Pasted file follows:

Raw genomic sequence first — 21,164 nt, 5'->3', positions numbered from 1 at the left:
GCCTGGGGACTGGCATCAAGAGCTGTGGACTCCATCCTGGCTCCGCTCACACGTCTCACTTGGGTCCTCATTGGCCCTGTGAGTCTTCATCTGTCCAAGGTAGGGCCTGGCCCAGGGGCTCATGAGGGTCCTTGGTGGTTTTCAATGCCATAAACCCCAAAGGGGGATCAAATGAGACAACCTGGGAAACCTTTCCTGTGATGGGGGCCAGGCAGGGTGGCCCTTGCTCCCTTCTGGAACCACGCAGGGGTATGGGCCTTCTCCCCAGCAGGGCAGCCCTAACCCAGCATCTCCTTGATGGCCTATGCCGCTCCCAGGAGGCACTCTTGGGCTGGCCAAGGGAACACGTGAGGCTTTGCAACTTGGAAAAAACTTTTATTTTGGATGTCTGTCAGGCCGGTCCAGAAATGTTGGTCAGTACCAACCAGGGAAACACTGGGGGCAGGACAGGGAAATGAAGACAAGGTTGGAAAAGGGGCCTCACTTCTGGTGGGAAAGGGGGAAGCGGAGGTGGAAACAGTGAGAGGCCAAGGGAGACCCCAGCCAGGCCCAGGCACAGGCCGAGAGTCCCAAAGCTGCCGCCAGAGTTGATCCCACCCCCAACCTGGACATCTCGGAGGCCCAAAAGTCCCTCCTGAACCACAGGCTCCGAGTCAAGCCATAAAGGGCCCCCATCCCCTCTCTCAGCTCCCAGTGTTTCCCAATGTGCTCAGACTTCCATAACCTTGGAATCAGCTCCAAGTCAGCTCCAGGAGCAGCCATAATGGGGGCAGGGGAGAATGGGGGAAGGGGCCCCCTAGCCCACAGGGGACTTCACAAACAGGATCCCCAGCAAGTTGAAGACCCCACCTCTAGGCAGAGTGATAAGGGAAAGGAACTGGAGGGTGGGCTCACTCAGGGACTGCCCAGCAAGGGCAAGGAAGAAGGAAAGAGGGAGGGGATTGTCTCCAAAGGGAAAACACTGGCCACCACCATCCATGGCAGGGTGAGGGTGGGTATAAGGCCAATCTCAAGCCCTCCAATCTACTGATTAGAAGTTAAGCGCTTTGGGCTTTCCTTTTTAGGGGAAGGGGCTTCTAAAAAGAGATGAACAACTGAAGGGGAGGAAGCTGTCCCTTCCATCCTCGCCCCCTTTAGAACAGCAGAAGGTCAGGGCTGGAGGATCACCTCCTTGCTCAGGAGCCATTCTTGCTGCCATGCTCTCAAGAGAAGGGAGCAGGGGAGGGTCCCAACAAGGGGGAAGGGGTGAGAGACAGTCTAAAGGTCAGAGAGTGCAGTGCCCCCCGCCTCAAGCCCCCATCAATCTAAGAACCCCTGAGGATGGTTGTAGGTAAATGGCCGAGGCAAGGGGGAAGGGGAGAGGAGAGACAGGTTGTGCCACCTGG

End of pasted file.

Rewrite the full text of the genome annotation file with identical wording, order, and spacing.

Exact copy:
Raw genomic sequence first — 21,164 nt, 5'->3', positions numbered from 1 at the left:
GCCTGGGGACTGGCATCAAGAGCTGTGGACTCCATCCTGGCTCCGCTCACACGTCTCACTTGGGTCCTCATTGGCCCTGTGAGTCTTCATCTGTCCAAGGTAGGGCCTGGCCCAGGGGCTCATGAGGGTCCTTGGTGGTTTTCAATGCCATAAACCCCAAAGGGGGATCAAATGAGACAACCTGGGAAACCTTTCCTGTGATGGGGGCCAGGCAGGGTGGCCCTTGCTCCCTTCTGGAACCACGCAGGGGTATGGGCCTTCTCCCCAGCAGGGCAGCCCTAACCCAGCATCTCCTTGATGGCCTATGCCGCTCCCAGGAGGCACTCTTGGGCTGGCCAAGGGAACACGTGAGGCTTTGCAACTTGGAAAAAACTTTTATTTTGGATGTCTGTCAGGCCGGTCCAGAAATGTTGGTCAGTACCAACCAGGGAAACACTGGGGGCAGGACAGGGAAATGAAGACAAGGTTGGAAAAGGGGCCTCACTTCTGGTGGGAAAGGGGGAAGCGGAGGTGGAAACAGTGAGAGGCCAAGGGAGACCCCAGCCAGGCCCAGGCACAGGCCGAGAGTCCCAAAGCTGCCGCCAGAGTTGATCCCACCCCCAACCTGGACATCTCGGAGGCCCAAAAGTCCCTCCTGAACCACAGGCTCCGAGTCAAGCCATAAAGGGCCCCCATCCCCTCTCTCAGCTCCCAGTGTTTCCCAATGTGCTCAGACTTCCATAACCTTGGAATCAGCTCCAAGTCAGCTCCAGGAGCAGCCATAATGGGGGCAGGGGAGAATGGGGGAAGGGGCCCCCTAGCCCACAGGGGACTTCACAAACAGGATCCCCAGCAAGTTGAAGACCCCACCTCTAGGCAGAGTGATAAGGGAAAGGAACTGGAGGGTGGGCTCACTCAGGGACTGCCCAGCAAGGGCAAGGAAGAAGGAAAGAGGGAGGGGATTGTCTCCAAAGGGAAAACACTGGCCACCACCATCCATGGCAGGGTGAGGGTGGGTATAAGGCCAATCTCAAGCCCTCCAATCTACTGATTAGAAGTTAAGCGCTTTGGGCTTTCCTTTTTAGGGGAAGGGGCTTCTAAAAAGAGATGAACAACTGAAGGGGAGGAAGCTGTCCCTTCCATCCTCGCCCCCTTTAGAACAGCAGAAGGTCAGGGCTGGAGGATCACCTCCTTGCTCAGGAGCCATTCTTGCTGCCATGCTCTCAAGAGAAGGGAGCAGGGGAGGGTCCCAACAAGGGGGAAGGGGTGAGAGACAGTCTAAAGGTCAGAGAGTGCAGTGCCCCCCGCCTCAAGCCCCCATCAATCTAAGAACCCCTGAGGATGGTTGTAGGTAAATGGCCGAGGCAAGGGGGAAGGGGAGAGGAGAGACAGGTTGTGCCACCTGG